When I was in elementary school, my mother used to send me to Bible camp. This was not because I liked to go. This was because I was a loner and a daydreamer, and she thought I needed to get out more. (Or so she says. I still wonder about her sometimes. Like did we really not go on vacation all those summers, or did they just wait until I was gone?) Anyway, the first two years I was old enough, she sent me to TWO different Bible camps, and while I liked the people at the camps (really, I did!), I didn’t like camp.
For one thing, I experienced serious separation anxiety. You can call in homesickness, but it wasn’t the house I was missing.
For another, the living conditions were not exactly homelike. The first year I went to Good News Camp, the director was still Miss Haney. Miss Haney was the director of Child Evangelism Fellowship for Johnson City and had been for I don’t know how long. Before that she was a missionary to Ethiopia — I think back when it was still called Abyssinia (and I’m not kidding). My first year at camp was her last year before she retired. I remember liking Miss Haney, but she had rather old fashioned ideas about how things should be done. And they were strict ideas. There is nothing like a tour of duty on the mission field in a third-world country to knock the nonsense out of you.
One of Miss Haney’s notions was that we should not leave our cabins after lights out. This would have been a very reasonable rule, except that the shower house and all the toilets were located in a building separate from the cabins. This created a certain amount of inconvenience. Technically, all the cabins had access to indoor plumbing; it was just indoors somewhere else. So, if you woke up in the middle of the night and had to go to the bathroom, you had to rummage in the suitcase under your bunk bed, find your flashlight, put on your sneakers and walk the little path through the woods to get to the appropriate facilities. Admittedly, this was less than ideal.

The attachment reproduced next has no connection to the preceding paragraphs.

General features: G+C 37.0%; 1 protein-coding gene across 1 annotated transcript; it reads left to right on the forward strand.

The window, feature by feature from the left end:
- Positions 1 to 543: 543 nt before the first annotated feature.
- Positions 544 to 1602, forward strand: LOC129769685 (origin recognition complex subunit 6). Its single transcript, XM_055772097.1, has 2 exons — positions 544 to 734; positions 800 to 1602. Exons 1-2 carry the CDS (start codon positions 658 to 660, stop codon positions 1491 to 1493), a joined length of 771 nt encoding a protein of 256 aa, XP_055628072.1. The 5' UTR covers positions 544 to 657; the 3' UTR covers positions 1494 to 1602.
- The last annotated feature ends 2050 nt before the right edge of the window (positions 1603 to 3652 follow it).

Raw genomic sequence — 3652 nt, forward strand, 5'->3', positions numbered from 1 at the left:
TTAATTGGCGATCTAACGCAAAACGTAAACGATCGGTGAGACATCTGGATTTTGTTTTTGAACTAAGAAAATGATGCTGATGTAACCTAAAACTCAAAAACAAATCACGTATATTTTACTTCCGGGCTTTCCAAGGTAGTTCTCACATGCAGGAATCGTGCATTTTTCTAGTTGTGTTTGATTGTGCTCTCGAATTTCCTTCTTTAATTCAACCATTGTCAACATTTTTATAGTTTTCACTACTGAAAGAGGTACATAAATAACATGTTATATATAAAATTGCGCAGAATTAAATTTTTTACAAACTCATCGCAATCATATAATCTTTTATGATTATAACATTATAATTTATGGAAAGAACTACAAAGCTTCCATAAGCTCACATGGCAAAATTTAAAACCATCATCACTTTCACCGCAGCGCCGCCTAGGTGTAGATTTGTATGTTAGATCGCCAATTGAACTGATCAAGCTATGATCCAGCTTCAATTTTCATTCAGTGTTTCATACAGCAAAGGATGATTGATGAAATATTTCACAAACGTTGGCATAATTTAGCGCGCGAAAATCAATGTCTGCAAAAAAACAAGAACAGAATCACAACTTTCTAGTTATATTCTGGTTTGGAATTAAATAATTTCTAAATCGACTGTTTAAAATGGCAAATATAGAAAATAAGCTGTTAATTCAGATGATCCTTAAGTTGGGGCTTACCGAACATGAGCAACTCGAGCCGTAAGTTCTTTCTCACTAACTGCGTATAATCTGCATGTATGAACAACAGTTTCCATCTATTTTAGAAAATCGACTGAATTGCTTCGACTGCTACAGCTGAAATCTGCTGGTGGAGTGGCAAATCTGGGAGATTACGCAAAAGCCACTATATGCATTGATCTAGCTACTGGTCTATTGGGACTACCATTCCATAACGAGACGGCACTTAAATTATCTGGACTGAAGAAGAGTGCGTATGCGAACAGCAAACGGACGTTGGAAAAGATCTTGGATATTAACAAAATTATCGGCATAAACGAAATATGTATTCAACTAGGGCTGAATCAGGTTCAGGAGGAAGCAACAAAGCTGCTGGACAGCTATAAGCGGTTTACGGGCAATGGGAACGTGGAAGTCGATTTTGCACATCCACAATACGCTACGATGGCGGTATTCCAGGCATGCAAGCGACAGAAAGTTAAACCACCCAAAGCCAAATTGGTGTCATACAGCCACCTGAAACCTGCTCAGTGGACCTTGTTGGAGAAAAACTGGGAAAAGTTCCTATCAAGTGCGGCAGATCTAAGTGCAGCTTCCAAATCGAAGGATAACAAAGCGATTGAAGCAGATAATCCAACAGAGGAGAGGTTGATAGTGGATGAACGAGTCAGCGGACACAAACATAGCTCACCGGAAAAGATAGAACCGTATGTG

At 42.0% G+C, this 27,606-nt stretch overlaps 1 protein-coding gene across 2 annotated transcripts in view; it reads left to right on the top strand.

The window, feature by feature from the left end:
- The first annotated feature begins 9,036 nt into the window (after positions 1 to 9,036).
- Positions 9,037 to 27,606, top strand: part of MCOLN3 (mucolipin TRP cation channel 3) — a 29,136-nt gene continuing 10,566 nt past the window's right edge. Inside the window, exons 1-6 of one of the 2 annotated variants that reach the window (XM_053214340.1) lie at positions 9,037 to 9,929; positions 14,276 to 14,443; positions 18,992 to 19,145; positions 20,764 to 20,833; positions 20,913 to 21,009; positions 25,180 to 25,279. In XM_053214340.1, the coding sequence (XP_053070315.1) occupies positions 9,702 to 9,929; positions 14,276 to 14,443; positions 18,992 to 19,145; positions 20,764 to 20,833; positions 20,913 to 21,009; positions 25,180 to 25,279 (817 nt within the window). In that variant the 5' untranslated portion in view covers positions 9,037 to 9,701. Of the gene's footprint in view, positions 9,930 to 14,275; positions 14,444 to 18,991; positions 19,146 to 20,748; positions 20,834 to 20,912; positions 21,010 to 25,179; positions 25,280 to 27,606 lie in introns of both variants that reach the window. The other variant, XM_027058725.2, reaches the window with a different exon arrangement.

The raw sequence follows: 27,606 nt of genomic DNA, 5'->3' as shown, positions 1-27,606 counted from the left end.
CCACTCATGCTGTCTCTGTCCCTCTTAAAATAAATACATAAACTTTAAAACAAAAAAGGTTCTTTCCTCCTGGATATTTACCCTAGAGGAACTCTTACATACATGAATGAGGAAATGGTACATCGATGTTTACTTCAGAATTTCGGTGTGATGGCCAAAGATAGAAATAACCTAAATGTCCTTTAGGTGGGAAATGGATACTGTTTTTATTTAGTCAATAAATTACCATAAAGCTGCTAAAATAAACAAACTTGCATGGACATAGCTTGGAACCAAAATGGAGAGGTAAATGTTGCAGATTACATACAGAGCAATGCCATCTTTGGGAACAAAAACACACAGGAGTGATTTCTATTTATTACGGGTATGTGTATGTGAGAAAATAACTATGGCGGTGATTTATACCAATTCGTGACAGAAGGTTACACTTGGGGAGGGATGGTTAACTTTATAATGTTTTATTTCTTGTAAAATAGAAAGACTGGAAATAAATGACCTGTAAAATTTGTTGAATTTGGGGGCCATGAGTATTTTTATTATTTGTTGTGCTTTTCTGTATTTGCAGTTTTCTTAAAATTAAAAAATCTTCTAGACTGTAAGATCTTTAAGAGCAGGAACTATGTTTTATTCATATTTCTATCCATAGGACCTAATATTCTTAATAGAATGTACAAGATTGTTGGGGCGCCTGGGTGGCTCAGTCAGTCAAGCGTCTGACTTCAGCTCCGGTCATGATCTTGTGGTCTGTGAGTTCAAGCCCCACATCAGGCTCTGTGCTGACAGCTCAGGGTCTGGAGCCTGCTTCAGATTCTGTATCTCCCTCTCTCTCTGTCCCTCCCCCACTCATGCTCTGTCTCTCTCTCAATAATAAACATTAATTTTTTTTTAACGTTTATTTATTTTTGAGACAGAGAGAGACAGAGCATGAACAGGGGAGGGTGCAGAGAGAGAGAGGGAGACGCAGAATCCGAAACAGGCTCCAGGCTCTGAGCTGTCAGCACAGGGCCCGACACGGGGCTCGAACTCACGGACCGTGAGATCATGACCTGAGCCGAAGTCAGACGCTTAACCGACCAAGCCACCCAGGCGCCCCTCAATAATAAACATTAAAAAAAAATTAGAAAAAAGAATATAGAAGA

Miss Haney, however, had a solution. Every year, at the beginning of camp week, there was a general distribution of chamber pots to each and every cabin. On Monday afternoon, while everyone was choosing bunks and unrolling their sleeping bags, one luckless child would be dispatched to the camp office, only to return with a large, white chamber pot. (Decorated, I recall, with flowers painted on the side, as if this made it more attractive.) I remembered this last night while I was tossing in bed and couldn’t sleep, and I had an epiphany of sorts. Where did she get the chamber pots? Surely, they weren’t still manufacturing those in 1983. And where did she store them the other 51 weeks out of the year? The mystery deepens.
Every night, to everyone’s dismay, the chamber pot would be pulled from the corner where it lurked and placed ceremoniously in the middle of the cabin. Of course, no one ever forgot to make a last minute trip to the bathroom before lights out, but there was something psychologically disturbing about seeing the pot put in place. It made you feel like you might have to go all over again, and then what would you do? Not the pot! Would the senior counselor wake up if you sneaked out the door after all? Would it be easier to just the wet the bed? Was it possible to think about something else? Perhaps the purpose of the chamber pot was to insure that no child HAD to go the bathroom after lights out. If that was the case, I believe it was a wildly successful strategy.
I believe my character was shaped by this experience. To this day, I dislike sleeping anywhere other than my own house, unless perhaps, it is a hotel that I have personally selected. I suppose it is not fair to blame that entirely on Miss Haney’s chamber pot. I’m still the solitary daydreamer, and I don’t get out enough. Still, moments like those live with you. In my case, it was convulsive laughter at two in the morning when I was trying to get to sleep last night. Unfortunately, hysterical laughter is not a cure for insomnia.
So what about you? Did you like summer camp when you were a child?